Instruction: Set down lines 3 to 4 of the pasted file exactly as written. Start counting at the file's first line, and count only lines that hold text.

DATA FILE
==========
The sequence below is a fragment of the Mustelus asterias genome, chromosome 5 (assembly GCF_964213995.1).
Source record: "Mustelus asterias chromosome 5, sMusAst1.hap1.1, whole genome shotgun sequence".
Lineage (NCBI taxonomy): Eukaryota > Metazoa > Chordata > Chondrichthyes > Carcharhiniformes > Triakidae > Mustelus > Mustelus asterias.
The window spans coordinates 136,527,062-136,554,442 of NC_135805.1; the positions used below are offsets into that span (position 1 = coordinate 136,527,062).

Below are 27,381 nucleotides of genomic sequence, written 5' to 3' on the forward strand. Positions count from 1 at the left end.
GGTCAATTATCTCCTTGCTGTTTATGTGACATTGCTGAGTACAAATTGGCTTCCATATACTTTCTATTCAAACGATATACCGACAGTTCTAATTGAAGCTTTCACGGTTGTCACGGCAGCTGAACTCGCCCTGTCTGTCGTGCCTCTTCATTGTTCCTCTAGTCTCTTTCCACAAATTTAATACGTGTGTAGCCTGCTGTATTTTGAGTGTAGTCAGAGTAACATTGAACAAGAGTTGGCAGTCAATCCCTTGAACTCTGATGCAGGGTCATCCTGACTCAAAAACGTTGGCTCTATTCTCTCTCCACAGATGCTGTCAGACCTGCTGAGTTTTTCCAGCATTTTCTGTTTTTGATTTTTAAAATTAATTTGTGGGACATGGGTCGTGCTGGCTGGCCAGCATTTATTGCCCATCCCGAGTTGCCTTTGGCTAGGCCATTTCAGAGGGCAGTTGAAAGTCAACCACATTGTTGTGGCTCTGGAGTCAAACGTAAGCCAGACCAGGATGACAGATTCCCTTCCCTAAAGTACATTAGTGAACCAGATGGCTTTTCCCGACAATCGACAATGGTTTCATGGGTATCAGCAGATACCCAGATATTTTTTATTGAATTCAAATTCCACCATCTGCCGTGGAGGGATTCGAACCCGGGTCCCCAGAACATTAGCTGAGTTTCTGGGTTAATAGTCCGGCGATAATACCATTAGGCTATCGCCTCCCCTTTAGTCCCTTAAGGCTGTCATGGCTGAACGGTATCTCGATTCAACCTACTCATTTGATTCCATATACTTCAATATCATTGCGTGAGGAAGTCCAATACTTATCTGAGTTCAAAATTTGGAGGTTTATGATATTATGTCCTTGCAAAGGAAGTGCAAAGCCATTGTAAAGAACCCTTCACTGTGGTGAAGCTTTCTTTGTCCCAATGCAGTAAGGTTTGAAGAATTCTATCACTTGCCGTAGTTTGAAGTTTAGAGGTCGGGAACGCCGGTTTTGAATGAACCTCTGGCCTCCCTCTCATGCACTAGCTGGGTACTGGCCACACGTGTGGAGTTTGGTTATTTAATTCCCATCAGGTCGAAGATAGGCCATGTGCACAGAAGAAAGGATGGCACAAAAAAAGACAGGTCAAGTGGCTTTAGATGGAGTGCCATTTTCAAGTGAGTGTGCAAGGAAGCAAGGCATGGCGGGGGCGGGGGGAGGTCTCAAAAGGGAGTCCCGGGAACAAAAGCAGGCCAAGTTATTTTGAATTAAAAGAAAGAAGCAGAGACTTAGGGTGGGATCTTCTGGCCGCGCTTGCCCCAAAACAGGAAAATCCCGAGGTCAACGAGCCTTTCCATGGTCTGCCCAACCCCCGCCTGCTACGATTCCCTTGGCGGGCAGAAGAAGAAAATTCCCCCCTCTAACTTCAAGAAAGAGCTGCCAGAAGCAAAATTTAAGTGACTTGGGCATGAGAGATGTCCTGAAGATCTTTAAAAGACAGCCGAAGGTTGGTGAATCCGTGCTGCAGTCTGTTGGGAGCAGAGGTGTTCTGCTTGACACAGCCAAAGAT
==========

Lineage (NCBI taxonomy): Eukaryota > Metazoa > Chordata > Chondrichthyes > Carcharhiniformes > Triakidae > Mustelus > Mustelus asterias.
The window spans coordinates 136,527,062-136,554,442 of NC_135805.1; the positions used below are offsets into that span (position 1 = coordinate 136,527,062).